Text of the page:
In the aforementioned apparatus, an upper cover 310 having one end stuck to the fixing plate 305 of the upper blade 301 is provided to cover the upper blade 301. A free end 310a of the upper cover 310 faces downward. On the other hand, a lower cover 311 having one end stuck to the base 304 is provided on the base 304. A free end 311a of the lower cover 311 faces to the free end 310a of the upper cover 310.

A plurality of concave portions 101, a plurality of convex portions 102 and a groove 103 for passing the coated optical fiber A are provided in the free end 310a of the upper cover 310, and a plurality of concave portions 111, a plurality of convex portions 112 and a groove 113 for passing the coated optical fiber A are provided in the free end 311a of the lower cover 311. Each of the concave portions 101, 111 and the grooves 103, 113 for passing the coated optical fiber A is formed so as to have a width narrower than a finger's width. As shown in FIG. 13, the upper and lower covers 310 and 311 are formed so that they can be fitted to each other through the concave and convex portions thereof when the coated optical fiber A is nipped between the upper and lower blades 301 and 302.

In the above description, each of the grooves 103 and 113 for passing the coated optical fiber A is made to be widest, but it is preferable to set the groove to be (for example, about 4 mm) narrower than a finger's width.

FIG. 14 shows the positional relation between the lower blade 301 and the lower cover 311, FIGS. 14(a) and 14(b) being a front view and a side view respectively.

When the upper and lower blades 301 and 302 are engaged with each other as shown in FIG. 13, the upper and lower covers 310 and 311 are fitted to each other through the concave and convex portions formed at the end portions thereof. As a result, the edges of the upper and lower blades 301 and 302 are covered with the upper and lower covers 310 and 311 perfectly so that the worker can never touch the edges of the blades.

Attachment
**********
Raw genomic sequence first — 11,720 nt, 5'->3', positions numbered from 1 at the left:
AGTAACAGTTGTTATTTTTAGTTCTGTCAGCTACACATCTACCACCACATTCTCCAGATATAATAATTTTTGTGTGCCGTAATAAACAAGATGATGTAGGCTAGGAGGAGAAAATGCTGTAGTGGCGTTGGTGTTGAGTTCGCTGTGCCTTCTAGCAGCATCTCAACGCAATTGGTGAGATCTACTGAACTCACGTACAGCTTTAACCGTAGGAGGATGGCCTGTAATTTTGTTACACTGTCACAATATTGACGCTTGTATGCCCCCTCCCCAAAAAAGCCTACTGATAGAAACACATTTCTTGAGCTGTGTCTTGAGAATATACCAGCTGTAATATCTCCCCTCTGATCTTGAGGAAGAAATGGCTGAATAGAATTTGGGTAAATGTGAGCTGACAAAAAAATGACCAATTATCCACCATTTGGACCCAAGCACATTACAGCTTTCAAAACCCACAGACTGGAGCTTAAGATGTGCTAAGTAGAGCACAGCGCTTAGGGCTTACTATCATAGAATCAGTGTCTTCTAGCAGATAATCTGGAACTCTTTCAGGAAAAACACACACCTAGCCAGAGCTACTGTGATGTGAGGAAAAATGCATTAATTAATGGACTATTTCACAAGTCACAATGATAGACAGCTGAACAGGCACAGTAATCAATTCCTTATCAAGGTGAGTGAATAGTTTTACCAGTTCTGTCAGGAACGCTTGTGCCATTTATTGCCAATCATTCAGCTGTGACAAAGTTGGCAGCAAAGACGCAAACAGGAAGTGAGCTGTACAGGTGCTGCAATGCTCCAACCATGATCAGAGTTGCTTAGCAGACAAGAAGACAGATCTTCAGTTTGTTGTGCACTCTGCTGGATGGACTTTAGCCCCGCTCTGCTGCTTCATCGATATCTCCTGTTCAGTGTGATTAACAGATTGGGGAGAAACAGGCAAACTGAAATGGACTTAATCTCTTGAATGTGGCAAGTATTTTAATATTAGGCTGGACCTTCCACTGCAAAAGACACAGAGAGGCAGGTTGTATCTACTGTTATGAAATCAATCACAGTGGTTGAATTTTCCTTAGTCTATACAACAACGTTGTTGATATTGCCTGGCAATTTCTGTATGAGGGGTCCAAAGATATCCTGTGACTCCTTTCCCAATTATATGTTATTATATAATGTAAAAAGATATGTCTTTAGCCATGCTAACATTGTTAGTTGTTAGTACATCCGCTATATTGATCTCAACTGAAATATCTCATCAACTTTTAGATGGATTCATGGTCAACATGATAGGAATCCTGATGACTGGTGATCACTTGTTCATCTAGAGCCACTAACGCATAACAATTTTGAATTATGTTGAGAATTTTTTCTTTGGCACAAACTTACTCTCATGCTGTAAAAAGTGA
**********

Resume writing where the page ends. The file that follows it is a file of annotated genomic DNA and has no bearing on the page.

When the upper blade 301 is opened, a state shown in FIGS. 14(a) and 14(b) is established. At this time, the edge of the lower blade 302 is exposed but there is no space to allow a finger or the like to enter from the right of the lower cover 311 in FIG. 14(b) because each of the groove 113 and the concave portions 111 of the lower cover 311 is narrower than a finger's width. Accordingly, the operator's finger can never touch the edge of the blade. Further, because the edge of the blade is placed in a lower position by a distance d than the convex portions 112 of the lower cover 311, the worker's finger can be prevented from touching the edge of the blade from the upper direction.

The case where covers 021a and 021b respectively having grooves 022a and 022b for passing the coated optical fiber A as shown in FIG. 16(a) in the same manner as in the coating removing apparatus disclosed in Japanese Utility Model Unexamined Publication No. Hei-2-3502 will be described as a comparative example. FIG. 16(b) is a side view showing the positions of the lower cover 021b and the lower blade 023b in this case.

As shown in FIG. 16(b), the lower cover 021b is placed in the right of the lower blade 023b, so that the worker's finger can never touch the edge of the blade from the right. Because the distance between the upper and lower blades 023a and 023b is 125 .mu.m (optical fiber glass diameter=125 .mu.m), however, the distance d' in the drawing cannot be taken to be larger than 125/2 .mu.m. Because the coating cannot be removed if the lower blade 023b strikes the cover before it strikes the coated optical fiber A, the distance d' need be set to be smaller than 125/2 .mu.m. Accordingly, the distance d' is so small as to be neglected. In the drawing, e represents a distance absolutely necessary for ejecting the removed coating. Accordingly, the worker's finger can touch the edge of the blade from the upper direction in FIG. 16(b).

As described above, in the coating removing apparatus according to the present invention, upper and lower covers each having a groove for passing a coated optical fiber, a plurality of concave portions and a plurality of convex portions are respectively provided for upper and lower blades so that the upper and lower covers can be fitted to each other through the concave and convex portions thereof when the two blades are engaged with each other. Further, each of the grooves, and concave and convex portion is made narrower than a finger's width. Accordingly, the worker's finger can be prevented from touching the edges of the blades from the side and upper directions even in the case where the upper and lower blades are opened. Accordingly, the invention is very effective in that safety can be secured when the invention is applied to a coating removing apparatus used on a daily job site of production.